Kate Corzine recently became pregnant with her fourth child. Daughter Grayson, Corzine’s eldest, was about to enter first grade after attending a private school last year. Corzine and her husband decided to educate her children through home schooling.
Thus far, the parishioner of St. Agnes, Catonsville, gives the home-school experience a grade of A-plus.
“I love having my kids at home,” Corzine said. “The more time I get to spend with them, the better.”
Corzine’s family was one of many that filled The Lady Chapel inside The Cathedral of Mary Our Queen in Homeland for a Sept. 7 Mass celebrated by Archbishop Edwin F. O’Brien, apostolic administrator of the Archdiocese of Baltimore. During his four-year tenure, the archbishop has often celebrated a Mass with homeschool families.
Archbishop O’Brien said during his homily, and later reiterated to The Catholic Review, that every school seeks to impart knowledge and truth. But, what happens with that knowledge and truth, is important as well.
“We can use what we consider knowledge and truth for destruction or for building up – for good or for evil,” he said. Citing Pope Benedict XVI, he added, “We seek the truth to do the good.”
During his homily and again in his interview with The Catholic Review, the archbishop praised the extensive sacrifices being made by Catholic school families and teachers.
He said families who choose to home-school are a reminder to Catholic parents of children in Catholic and other schools, that “theirs is the principle obligation for forming the consciences of their youngsters in Gospel values.”
Archbishop O’Brien also said, “In a time when our government schools are forming, are dictating, the direction of moral values in many cases, home schooling reminds our public educators in the secular field that the final responsibility belongs to parents.”
He believes his support of home-school families is important.
“Home-school educators are very persevering in their admirable efforts to educate their children at home,” Archbishop O’Brien said. “Sometimes it can be a lonely endeavor and getting together like this with one another, with the encouragement of their archbishop, is a very important contribution to their perseverance.”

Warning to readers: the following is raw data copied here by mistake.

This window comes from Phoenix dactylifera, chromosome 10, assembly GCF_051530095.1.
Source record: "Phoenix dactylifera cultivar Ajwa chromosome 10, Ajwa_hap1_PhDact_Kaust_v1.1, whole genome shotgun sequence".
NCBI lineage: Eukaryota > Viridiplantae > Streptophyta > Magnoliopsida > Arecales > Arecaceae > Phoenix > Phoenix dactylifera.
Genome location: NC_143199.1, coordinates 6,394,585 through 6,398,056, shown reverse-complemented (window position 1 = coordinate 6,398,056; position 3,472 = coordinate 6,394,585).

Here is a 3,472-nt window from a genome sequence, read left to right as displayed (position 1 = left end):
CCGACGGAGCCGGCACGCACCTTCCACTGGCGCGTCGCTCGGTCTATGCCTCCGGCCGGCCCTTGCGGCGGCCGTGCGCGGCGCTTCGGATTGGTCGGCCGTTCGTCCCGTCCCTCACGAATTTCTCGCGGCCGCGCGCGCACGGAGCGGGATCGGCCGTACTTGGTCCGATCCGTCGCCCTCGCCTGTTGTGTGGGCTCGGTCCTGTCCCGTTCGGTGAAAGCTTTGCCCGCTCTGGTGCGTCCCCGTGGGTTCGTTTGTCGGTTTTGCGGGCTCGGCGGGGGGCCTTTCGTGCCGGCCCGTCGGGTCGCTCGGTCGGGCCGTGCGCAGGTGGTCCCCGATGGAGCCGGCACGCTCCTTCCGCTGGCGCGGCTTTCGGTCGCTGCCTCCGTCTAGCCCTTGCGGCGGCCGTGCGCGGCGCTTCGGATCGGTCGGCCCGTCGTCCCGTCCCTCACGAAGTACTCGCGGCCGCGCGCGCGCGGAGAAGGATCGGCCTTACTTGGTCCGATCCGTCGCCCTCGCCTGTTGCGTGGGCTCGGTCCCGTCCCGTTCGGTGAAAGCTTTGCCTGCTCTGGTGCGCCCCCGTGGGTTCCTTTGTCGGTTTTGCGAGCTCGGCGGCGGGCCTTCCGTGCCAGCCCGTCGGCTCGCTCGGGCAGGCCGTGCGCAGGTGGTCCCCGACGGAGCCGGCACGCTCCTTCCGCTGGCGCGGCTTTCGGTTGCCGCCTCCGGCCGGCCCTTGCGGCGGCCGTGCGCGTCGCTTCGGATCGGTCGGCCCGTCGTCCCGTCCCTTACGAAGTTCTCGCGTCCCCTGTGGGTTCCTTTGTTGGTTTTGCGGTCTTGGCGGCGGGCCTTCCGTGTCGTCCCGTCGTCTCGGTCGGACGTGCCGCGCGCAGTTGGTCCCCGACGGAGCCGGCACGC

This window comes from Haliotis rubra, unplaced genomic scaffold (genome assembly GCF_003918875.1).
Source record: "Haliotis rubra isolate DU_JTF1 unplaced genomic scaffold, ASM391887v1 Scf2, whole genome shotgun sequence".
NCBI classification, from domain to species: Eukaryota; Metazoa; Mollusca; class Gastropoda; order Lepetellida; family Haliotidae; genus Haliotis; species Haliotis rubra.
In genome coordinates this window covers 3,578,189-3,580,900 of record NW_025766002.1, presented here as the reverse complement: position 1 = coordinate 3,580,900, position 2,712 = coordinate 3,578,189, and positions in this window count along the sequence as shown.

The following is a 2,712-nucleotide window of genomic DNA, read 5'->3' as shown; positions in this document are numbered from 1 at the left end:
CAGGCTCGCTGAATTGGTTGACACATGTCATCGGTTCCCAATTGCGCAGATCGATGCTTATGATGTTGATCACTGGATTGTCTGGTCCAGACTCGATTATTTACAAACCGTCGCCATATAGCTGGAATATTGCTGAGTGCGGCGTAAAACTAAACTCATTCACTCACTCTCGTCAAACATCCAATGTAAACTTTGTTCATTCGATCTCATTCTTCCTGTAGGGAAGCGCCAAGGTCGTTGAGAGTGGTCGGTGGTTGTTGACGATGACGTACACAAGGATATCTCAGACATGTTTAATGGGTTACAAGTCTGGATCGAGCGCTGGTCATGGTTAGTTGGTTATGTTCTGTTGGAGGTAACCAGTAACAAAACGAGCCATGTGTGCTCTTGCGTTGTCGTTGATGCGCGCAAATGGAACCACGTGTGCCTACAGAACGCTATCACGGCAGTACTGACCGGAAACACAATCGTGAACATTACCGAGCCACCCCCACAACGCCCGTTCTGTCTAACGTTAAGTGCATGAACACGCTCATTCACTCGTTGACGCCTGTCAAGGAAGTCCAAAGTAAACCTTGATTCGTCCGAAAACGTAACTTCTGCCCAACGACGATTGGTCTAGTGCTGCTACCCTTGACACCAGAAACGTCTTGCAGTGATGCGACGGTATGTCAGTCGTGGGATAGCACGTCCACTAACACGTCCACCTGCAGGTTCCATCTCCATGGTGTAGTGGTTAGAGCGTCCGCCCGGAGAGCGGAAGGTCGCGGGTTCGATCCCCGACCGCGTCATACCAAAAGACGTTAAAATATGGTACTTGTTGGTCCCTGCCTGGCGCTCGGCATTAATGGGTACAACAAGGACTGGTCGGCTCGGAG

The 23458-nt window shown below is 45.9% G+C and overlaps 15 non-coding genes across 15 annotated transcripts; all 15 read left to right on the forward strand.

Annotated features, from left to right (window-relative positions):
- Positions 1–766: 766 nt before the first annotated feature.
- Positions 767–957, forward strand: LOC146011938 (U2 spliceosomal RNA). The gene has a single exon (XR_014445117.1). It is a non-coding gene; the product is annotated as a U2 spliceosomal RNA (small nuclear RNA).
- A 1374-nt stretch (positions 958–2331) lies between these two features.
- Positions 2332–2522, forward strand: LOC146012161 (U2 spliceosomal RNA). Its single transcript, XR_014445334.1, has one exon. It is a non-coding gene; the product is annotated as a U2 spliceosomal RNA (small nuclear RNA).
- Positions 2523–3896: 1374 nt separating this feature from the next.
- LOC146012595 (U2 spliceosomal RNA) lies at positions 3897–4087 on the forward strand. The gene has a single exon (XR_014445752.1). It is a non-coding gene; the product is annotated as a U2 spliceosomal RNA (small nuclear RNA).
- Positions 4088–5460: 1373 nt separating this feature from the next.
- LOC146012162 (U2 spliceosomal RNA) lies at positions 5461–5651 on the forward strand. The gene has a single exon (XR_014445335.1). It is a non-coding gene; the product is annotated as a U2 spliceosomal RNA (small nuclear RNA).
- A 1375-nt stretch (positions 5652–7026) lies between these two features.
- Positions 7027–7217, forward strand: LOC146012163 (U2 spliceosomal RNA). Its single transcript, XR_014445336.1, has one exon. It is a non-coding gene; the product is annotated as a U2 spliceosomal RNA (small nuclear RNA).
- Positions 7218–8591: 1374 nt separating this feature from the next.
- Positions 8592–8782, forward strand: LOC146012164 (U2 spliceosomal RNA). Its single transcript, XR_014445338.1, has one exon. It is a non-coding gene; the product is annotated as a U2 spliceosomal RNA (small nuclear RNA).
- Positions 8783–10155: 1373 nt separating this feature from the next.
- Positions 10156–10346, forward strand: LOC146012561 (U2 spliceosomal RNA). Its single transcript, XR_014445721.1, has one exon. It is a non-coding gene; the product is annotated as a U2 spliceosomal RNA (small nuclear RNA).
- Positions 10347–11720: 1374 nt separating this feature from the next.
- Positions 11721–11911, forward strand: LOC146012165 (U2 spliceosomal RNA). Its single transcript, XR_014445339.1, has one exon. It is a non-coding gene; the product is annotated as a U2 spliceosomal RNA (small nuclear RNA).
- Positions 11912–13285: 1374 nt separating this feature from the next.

At the conclusion of Mass, Archbishop O’Brien said home-school families have become exceedingly important to the church. He praised their engagement in their spiritual and secular communities.
“There’s no greater feeder for the vocations than the home-schoolers,” he said. “I’ve seen this over and over again across the country. It’s in home schooling that you have every opportunity to share the values that really matter: respect for one another, respect for the church and the sacraments and the ability to sacrifice for others and to see how best we can serve.”
Archbishop O’Brien encouraged families to further talk about vocations with their children.
Miki Hill, who has nine children who have been homeschooled during the last 30 years, said Archbishop O’Brien and Cardinal William H. Keeler, archbishop emeritus of Baltimore, have provided key support for families like hers.
Hill, who is working on her theology master’s degree, said remaining part of larger networks and communities is important for overall home schooling success. She said home schooling should work in conjunction with the church’s overall goals.
“I think Christ always spoke to us in community,” Hill said. “I think community is hugely important.”
Her 15-year-old daughter, Madeline, said that the Hills take part in co-ops and sports leagues that allow for socialization beyond school and parish life. She said her home instruction comes with in-depth Catholic instruction that includes field trips to religious sites, reading about saints and praying the rosary together.
“When I’m younger, I only rely on my mother for teaching, so I know what I’m learning is really Catholic,” said. “Our religion classes are part of our lives.”
To hear audio from the Hill family about their homeschool experiences, visit http://CatholicReview.org/palmerblog.